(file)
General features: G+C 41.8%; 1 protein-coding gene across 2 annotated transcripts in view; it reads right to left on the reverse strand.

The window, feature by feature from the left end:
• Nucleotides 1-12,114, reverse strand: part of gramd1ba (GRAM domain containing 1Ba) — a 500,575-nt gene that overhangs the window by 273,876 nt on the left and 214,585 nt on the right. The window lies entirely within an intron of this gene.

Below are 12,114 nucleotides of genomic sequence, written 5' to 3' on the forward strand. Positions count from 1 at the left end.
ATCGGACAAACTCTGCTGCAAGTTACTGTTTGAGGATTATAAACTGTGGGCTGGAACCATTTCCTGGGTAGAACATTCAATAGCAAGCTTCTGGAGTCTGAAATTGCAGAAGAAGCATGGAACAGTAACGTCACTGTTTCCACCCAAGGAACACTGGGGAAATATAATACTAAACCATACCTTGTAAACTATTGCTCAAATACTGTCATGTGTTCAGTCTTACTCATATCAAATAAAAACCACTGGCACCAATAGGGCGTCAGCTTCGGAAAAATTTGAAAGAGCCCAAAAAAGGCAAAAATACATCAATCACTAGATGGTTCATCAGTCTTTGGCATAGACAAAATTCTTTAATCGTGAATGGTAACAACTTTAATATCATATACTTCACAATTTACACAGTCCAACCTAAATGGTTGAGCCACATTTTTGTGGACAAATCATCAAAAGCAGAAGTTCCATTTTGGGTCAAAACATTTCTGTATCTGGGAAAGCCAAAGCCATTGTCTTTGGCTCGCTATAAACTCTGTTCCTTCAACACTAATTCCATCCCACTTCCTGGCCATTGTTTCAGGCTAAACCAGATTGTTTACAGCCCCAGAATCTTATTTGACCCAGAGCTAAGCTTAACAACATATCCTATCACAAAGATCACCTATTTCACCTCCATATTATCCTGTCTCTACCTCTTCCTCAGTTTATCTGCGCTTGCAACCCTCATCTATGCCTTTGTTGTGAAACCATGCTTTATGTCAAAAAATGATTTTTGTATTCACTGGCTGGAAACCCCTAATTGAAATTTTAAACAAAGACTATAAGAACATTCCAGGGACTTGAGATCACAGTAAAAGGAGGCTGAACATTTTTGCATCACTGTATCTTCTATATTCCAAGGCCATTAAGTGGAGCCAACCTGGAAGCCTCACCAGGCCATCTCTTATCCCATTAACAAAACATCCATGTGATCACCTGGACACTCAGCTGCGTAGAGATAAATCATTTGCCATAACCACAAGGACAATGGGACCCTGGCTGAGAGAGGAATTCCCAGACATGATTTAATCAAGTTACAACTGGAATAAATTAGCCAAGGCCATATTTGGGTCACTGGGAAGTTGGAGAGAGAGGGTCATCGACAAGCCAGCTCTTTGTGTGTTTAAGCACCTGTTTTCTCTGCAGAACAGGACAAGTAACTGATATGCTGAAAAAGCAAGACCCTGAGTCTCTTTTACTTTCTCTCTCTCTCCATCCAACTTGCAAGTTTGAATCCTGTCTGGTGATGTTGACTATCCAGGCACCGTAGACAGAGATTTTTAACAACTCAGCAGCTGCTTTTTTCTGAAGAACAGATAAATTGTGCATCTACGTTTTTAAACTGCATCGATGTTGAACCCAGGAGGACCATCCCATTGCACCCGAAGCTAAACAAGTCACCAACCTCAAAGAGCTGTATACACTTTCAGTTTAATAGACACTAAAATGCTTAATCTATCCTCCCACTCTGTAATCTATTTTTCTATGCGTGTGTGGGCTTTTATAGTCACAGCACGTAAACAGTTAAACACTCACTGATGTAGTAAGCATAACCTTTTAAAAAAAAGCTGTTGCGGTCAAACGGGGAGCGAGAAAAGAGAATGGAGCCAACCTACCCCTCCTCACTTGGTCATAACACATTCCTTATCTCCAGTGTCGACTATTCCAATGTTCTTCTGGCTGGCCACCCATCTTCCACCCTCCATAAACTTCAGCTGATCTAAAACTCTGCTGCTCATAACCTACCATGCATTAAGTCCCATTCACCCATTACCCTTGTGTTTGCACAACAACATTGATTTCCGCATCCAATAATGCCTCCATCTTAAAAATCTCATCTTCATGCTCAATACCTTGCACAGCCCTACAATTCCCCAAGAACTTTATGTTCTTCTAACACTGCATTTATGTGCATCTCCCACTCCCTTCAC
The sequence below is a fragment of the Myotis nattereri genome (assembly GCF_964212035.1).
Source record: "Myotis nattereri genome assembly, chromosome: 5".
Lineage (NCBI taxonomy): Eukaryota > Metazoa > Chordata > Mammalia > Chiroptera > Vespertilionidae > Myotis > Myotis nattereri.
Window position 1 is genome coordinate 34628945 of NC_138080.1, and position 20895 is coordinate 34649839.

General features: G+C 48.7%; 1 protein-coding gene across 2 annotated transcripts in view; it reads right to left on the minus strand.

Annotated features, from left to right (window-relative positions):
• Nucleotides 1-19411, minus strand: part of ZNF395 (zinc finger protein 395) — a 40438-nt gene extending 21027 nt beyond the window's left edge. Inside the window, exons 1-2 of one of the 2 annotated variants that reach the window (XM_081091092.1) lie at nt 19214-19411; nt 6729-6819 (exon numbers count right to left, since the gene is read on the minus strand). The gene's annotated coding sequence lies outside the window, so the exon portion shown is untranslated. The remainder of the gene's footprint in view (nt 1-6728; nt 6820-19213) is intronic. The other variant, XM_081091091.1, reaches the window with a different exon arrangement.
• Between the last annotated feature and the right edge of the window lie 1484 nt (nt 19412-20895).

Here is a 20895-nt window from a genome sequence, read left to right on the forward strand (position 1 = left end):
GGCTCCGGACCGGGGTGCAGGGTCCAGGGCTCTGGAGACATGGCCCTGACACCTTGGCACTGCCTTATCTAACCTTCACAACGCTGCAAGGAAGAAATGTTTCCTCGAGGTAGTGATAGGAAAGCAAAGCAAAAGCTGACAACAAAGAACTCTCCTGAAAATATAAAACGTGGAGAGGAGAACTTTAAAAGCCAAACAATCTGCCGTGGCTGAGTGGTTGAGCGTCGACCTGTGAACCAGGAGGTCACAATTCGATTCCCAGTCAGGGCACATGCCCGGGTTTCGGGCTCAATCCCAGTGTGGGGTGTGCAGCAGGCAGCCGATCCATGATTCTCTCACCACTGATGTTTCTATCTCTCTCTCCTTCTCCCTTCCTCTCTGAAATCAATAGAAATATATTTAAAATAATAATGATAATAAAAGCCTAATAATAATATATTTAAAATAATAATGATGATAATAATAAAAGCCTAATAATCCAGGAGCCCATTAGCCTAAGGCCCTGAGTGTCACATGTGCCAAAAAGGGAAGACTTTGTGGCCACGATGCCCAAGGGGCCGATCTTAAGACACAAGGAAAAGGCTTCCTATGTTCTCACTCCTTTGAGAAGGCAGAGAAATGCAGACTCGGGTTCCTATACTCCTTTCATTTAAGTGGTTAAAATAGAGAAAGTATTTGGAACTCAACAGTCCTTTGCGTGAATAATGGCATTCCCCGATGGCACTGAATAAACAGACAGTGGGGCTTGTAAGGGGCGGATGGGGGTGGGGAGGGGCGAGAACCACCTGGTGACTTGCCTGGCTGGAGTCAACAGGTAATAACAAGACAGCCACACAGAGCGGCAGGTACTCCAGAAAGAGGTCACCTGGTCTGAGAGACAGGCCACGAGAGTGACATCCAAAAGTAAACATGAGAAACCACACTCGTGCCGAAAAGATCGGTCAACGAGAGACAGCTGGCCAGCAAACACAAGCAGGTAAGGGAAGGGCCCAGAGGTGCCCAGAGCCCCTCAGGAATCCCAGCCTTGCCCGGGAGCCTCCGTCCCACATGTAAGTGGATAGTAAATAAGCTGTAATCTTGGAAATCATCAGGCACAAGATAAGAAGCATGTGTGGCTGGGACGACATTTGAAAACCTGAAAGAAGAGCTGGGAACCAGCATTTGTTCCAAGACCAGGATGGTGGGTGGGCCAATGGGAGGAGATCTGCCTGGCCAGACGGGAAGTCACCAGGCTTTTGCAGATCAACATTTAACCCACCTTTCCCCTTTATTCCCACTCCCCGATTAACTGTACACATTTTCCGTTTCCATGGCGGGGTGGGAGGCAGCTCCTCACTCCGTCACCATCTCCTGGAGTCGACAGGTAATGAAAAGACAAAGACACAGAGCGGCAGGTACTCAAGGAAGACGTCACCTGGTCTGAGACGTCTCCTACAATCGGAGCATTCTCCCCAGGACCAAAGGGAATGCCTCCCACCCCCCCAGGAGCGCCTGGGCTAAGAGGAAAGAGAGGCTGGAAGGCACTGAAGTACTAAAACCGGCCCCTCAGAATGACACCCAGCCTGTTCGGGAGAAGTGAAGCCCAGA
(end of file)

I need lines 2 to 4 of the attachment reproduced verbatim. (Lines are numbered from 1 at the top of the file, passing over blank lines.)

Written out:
The window, feature by feature from the left end:
• Nucleotides 1-12,114, reverse strand: part of gramd1ba (GRAM domain containing 1Ba) — a 500,575-nt gene that overhangs the window by 273,876 nt on the left and 214,585 nt on the right. The window lies entirely within an intron of this gene.

Below are 12,114 nucleotides of genomic sequence, written 5' to 3' on the forward strand. Positions count from 1 at the left end.